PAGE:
Over the last few decades, the Southeast Region has experienced exceptional growth in population. This is a rich and diverse section of the country with numerous natural resources including large forests, mountain streams, coastal areas and agricultural commerce. Generally, these states have few large urban hubs and numerous small towns and rural communities. The chapters of Southeast Regional Committee (SERC) share similar demographics, opportunities and challenges. The chapters in this region include Alabama, Arkansas, Georgia, Kentucky, Mississippi, North Carolina, South Carolina, East Tennessee, Memphis Regional, Middle Tennessee and Southwest Virginia. By collaborating regionally, the SERC chapters leverage their power to advocate in a broader fashion than they could individually.
Because of the fast growing population of the South, the green schools initiative has resonated with our chapters. To highlight just a few programs, the USGBC Georgia Chapter has the High Performance Healthy Schools Program, which has been very successful in providing educational tools, programs and competitions to the community. North Carolina sponsored the Environmental Stewardship Challenge to green their schools. South Carolina will host a Green Schools Summit with chapter members, legislators, a mayors alliance, school facility managers and administrators to discuss green strategies. In addition to the summit, South Carolina is also proud to announce it is the first in the nation to design and implement a sustainability curriculum at the high school level, with three high school students graduating with their LEED Green Associate credential. USGBC Kentucky has a robust agenda for local legislation and green school initiatives and is thrilled to have implemented a resolution to put a green school in every county.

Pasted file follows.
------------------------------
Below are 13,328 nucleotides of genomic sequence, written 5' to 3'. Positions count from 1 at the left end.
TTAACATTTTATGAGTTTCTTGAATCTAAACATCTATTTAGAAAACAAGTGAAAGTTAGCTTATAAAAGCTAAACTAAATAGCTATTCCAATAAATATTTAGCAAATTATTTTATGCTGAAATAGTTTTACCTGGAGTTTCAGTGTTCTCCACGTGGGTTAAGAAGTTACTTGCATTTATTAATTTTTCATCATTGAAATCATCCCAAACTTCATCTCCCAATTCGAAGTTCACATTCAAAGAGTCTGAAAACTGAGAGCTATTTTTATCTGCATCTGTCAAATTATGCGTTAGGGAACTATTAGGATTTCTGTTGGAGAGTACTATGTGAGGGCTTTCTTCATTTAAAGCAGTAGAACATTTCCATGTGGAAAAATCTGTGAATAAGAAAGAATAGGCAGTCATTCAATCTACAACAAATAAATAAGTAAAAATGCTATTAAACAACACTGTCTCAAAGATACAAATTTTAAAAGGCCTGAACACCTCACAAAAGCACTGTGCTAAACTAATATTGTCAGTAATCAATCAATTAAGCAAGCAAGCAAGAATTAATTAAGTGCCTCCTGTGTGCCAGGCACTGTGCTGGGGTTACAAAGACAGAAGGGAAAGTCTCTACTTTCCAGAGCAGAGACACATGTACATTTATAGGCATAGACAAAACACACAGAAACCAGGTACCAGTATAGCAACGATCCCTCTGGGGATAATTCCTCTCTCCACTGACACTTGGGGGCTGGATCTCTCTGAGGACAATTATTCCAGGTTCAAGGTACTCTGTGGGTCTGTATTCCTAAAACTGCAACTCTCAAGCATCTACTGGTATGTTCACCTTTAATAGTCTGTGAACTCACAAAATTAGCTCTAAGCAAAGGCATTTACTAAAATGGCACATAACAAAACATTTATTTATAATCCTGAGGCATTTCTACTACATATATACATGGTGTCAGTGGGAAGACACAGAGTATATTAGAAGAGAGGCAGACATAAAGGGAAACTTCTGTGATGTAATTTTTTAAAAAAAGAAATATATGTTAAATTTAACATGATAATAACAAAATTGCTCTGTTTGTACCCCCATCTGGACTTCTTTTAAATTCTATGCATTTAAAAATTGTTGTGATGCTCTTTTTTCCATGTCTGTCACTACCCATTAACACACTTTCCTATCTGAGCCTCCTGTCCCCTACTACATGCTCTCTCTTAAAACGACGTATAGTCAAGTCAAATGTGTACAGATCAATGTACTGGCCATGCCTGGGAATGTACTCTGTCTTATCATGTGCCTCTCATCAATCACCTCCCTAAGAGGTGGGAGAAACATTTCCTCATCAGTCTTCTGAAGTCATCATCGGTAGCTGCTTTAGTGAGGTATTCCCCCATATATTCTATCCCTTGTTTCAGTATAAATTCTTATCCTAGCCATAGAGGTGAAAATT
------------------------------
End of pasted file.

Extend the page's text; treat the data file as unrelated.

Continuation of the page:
A critical issue for the Southeast is sustainably harvested certified wood. With varying levels of success, our chapters pulled together to share resources and strategies to address legislation regarding the use and harvesting of certified wood products. In North Carolina, the USGBC fought to protect LEED certification in state building when HB 628 Protect/Promote NC Lumber was presented to legislators. Often referred to as the "anti-LEED bill," it attempted to ban the use of the LEED rating system for all state buildings. However, with input from green building industry leaders and our chapter network, the bill was amended and passed to protect LEED certification. In Tennessee, wood legislation HB1268/SB1307 passed and was sent to the governor for his signature. The bill is fairly simple, encouraging the use of locally grown wood.
There is progress for building standards on the state level. A mandate passed for LEED Silver in all new state public buildings in Arkansas, and the state Energy Office is collecting energy usage data on all state offices, both owned and in leased space. After several attempts to pass green building legislation in Virginia, the state finally succeeded with the High Performance Public Building Act of 2012.
The future planning for SERC outlines an enhanced regional advocacy program, with chapters working together to move the Southeast Region toward more sustainable communities.